As mentioned a few months ago, a fellow author of mine, Peter Tieryas Liu, will be releasing his new novel, “United States of Japan,” next year, and as he nears the end of the editing process, he rewarded himself recently by watching Hayao Miyazaki’s (supposed) final film, “The Wind Rises.” Today he took some time to share some thoughts about the film itself, as well as what Miyazaki’s films have meant to him.
I believe it’s safe to say that this is something we have in common. If you’ve happened to have read both of our debut works, then you may know how they are not at all similar, content-wise. However, if there’s one common source of inspiration that has helped Peter and I write the works of ours that are now out in the world, that honor would have to go to Miyazaki. Along with being an amazing filmmaker, he’s first and foremost an incredible storyteller; one that does not come around that often.
The Wind Rises is like a gale of emotion, both haunting and enchanting, a meditative film that is all the more poignant considering it’s most likely Miyazaki’s last. It’s easily one of my favorite of his films, even though it lacks many of the fantasy elements which I’ve come to love in his work. I’ll take that a step further and say it’s one of my favorite films of the year. At the same time, I think it’s more powerful coming after the personal journey I’ve had with United States of Japan and all the editing I’ve been doing of late. Based in part on the life of Jiro Horikoshi who designed the Mitsubishi A5M fighter and its successor, the Zero, both of which were used by the Japanese Empire, it’s a compelling look at Japan’s past and a historical journey into the struggles that shaped the era. At the…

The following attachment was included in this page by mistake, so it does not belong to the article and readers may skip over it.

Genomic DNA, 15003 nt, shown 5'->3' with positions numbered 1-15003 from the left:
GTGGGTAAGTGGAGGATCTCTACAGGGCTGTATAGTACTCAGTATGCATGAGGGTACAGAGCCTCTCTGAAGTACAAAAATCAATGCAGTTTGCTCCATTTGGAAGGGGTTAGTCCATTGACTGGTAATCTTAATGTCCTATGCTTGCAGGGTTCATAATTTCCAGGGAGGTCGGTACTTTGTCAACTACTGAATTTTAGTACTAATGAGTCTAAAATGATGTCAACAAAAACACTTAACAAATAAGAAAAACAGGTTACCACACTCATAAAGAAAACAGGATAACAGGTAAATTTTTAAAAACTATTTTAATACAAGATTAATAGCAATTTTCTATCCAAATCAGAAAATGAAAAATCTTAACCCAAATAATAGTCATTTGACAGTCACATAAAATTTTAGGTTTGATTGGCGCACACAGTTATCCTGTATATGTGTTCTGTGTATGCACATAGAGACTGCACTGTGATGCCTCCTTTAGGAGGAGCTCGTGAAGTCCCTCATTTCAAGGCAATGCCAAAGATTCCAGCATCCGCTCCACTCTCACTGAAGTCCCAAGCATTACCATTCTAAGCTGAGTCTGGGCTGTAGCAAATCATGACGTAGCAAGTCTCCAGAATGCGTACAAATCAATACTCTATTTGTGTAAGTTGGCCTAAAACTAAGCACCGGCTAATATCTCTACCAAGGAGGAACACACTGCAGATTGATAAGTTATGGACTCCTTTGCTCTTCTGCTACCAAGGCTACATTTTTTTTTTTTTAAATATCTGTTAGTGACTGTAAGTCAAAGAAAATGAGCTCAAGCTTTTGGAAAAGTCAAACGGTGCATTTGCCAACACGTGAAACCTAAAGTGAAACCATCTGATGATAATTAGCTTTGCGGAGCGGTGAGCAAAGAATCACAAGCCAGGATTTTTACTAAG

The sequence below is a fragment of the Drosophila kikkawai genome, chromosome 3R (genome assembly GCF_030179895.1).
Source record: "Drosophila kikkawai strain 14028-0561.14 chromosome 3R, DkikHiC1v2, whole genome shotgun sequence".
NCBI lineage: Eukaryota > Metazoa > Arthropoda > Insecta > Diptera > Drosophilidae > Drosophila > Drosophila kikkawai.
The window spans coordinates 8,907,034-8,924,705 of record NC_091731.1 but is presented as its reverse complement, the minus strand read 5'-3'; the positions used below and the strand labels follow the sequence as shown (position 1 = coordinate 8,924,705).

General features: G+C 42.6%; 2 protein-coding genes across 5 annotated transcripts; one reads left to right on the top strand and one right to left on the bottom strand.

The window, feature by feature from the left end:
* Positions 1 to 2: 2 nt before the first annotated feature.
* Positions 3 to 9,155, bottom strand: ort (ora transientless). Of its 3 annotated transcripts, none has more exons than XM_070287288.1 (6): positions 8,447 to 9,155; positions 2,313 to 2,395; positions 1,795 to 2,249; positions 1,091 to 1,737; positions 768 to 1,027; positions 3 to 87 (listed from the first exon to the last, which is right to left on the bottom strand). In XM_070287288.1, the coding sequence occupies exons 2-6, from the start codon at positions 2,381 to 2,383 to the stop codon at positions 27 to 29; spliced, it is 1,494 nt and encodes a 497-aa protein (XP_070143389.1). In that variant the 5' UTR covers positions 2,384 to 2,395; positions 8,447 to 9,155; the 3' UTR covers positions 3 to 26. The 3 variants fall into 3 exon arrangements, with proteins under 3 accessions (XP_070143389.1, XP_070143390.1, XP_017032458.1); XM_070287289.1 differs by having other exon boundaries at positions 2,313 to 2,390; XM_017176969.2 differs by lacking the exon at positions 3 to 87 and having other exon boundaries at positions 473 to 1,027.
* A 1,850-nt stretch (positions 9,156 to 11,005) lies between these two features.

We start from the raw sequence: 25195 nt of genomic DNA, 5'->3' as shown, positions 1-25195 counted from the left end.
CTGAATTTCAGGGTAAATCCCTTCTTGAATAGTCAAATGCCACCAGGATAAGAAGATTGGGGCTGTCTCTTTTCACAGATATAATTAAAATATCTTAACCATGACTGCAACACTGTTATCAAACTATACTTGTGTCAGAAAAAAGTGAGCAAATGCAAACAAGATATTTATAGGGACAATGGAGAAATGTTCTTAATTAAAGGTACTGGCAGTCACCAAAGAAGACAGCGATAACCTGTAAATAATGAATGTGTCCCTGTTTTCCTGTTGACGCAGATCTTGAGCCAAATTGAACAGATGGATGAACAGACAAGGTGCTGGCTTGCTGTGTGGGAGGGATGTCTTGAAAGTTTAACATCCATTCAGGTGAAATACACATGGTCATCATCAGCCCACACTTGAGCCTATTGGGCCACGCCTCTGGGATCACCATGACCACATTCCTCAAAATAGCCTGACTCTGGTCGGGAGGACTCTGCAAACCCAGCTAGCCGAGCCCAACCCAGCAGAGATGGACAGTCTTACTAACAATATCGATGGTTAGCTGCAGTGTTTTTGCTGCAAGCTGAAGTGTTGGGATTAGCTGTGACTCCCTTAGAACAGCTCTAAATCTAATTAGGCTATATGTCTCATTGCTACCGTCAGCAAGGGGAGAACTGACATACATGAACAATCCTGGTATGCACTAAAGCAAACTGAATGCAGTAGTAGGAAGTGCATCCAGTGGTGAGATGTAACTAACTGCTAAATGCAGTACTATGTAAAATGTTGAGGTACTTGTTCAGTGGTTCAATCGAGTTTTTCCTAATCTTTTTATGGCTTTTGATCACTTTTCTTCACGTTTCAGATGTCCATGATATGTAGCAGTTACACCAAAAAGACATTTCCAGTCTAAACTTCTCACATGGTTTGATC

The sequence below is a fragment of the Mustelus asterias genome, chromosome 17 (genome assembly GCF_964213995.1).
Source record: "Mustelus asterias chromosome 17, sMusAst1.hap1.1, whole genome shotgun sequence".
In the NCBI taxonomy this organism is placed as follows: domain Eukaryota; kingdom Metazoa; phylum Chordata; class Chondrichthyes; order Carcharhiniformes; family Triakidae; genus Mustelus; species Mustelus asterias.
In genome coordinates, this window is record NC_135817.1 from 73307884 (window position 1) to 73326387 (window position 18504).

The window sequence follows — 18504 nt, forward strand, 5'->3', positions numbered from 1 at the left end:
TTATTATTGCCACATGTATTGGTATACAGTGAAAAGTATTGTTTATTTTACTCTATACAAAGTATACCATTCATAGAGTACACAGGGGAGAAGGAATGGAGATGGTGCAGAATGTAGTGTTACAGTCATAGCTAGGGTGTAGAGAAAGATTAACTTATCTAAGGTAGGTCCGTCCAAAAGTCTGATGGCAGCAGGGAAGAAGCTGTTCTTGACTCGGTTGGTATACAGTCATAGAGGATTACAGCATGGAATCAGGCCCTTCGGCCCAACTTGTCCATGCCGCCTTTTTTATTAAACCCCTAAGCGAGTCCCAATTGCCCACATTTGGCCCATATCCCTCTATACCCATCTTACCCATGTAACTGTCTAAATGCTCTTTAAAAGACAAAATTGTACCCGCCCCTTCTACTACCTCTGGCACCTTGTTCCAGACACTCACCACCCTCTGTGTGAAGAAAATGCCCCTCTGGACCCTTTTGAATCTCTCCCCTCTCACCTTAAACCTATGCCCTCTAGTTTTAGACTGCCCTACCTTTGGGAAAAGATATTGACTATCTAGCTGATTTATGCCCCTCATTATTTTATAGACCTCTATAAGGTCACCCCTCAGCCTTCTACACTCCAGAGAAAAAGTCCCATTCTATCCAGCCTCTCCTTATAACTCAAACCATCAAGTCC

View original post 896 more words